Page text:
1. interesting post. however, i don't agree with you on the retail model. I believe TRLG will be able to scale its business nicely and profitably through retail and licensing (with minimum cannibalization). the co. is investing for the future with its retail model and extends its brand even further. the results of the manhattan beach store are very telling of the legitimacy of the retail model: higher gross margin; naturally a lower profit margin due to high upfront costs; and, an amazing ROA of over 60%. TRLG is a buy and should double in the next 18-24 months.

  2. Joe, thanks for the feedback. I would like to believe what you are saying, and I concede that it IS possible that after the raft of startup costs an established retail network might lead to higher overall profitability. But I have my doubts. Retail is a notoriously low margin business. It also changes their general operating model to one with low operating leverage (all contract manufacturing, so they can easily cut production if and when there is weakness in sales). Once they are operating these retail stores the pressure is on to move the product. That is how discounting starts. It is difficult to be a serious luxury brand if you are constantly disounting.

    Since they have now opened a store in the outlets at Woodbury Common in NY, (where discounting is the norm) I am very concerned that the intrinsic growth simply is not there. Sales overseas are weak, only in the US, where they can grow the topline just by selling through their retail outlets instead of wholesale (and at the moment, unprofitably), are sales increasing. This is not a good sign. When considered this way, sales growth is slowing. Perhaps this is why Lesser quit the firm earlier this year - the finances were not adding up.

    I realize that ROA is still strong, but it is declining. When I purchased in Nov 2005, ROA was a spectacular 108%. This is because of the power of contract manufacturing - all of their assets were intangible (and weren't on the balance sheet). While virtually any new project is likely to reduce ROA from 108%, I cannot say for sure what ROA these new projects are earning. 15%? 20%? 10%? Of course, the straight accounting method isn't a great measure anyway, the issue as point out is the long term cashflows.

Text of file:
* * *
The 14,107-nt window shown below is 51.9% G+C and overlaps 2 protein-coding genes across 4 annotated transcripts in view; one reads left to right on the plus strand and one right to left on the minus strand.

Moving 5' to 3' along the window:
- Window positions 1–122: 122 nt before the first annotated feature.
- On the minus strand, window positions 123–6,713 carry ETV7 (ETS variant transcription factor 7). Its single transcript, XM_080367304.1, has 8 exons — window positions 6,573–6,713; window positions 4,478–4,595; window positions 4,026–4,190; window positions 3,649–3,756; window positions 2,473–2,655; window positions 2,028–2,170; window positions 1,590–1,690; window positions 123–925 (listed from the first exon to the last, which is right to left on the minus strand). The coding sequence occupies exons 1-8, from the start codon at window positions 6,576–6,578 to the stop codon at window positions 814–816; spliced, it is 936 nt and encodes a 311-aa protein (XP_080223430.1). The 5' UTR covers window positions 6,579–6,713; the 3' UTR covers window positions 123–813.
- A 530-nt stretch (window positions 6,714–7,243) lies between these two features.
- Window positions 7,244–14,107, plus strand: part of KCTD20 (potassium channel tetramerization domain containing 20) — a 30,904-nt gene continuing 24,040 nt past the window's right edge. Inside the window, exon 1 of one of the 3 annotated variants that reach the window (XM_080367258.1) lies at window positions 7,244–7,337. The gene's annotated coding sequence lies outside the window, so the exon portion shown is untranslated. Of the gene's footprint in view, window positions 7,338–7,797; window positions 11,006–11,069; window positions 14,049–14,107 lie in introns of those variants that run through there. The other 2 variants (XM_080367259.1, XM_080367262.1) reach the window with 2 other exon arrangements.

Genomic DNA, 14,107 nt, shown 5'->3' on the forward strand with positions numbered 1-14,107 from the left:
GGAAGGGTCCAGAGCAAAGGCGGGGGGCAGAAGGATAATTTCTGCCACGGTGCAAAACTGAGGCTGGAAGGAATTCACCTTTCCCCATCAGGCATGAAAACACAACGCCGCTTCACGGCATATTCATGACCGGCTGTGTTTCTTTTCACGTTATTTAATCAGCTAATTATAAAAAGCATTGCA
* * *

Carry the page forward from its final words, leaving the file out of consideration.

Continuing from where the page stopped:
My concern is that this is a fashion company whose core product is going out of style and they may get hit very hard, particularly if there is a recession. Thus, while it is possible that the stock will increase, I don't believe it will be sharply. I believe that intrinsic value is considerably less that $20, rather than the $22 I estimated in the fall.

  3. Well said. Fashionistas are a fickle lot. I like to check the pulse of the current perception of the products by reading blogs and checking out sites like eBay. I believe the market is discounting the stock due to the uncertainty of the current transition phase: both to retail and the whole "lifestyle" brand vs. premium denim. I like where the company is going. To me, the stock represents a positive risk/reward scenario.

    What's your take on the retention of GS to pursue "strategic alternatives"?

  4. I am not sure what GS is doing at this point. Of course, when they were first introduced, I expected like many that we would hear about a sale of the company. I suppose that is still possible, but perhaps they are waiting to prove that the "lifestyle" brand conversion is going to make it. If it does, your valuation is probably not far off the mark - could be worth 20-22 per share if they can restore operating margins above 30%. So far, they are moving in the other direction. At the same time the company only projects 20% growth. Unless they can sustain that for a very long time, or can accelerate the growth it will be difficult to justify the valuation.

    Hey, I just reread my post - I meant to say that it changes the model from one with low operating leverage to one with high operating leverage.

    Don't know if you have checked out he has some interesting views on the stock as well. Definately more bullish than I. I will admit that if the stock drops below $15 I will consider purchasing, because at that point I would agree that it represents a reasonable risk/reward.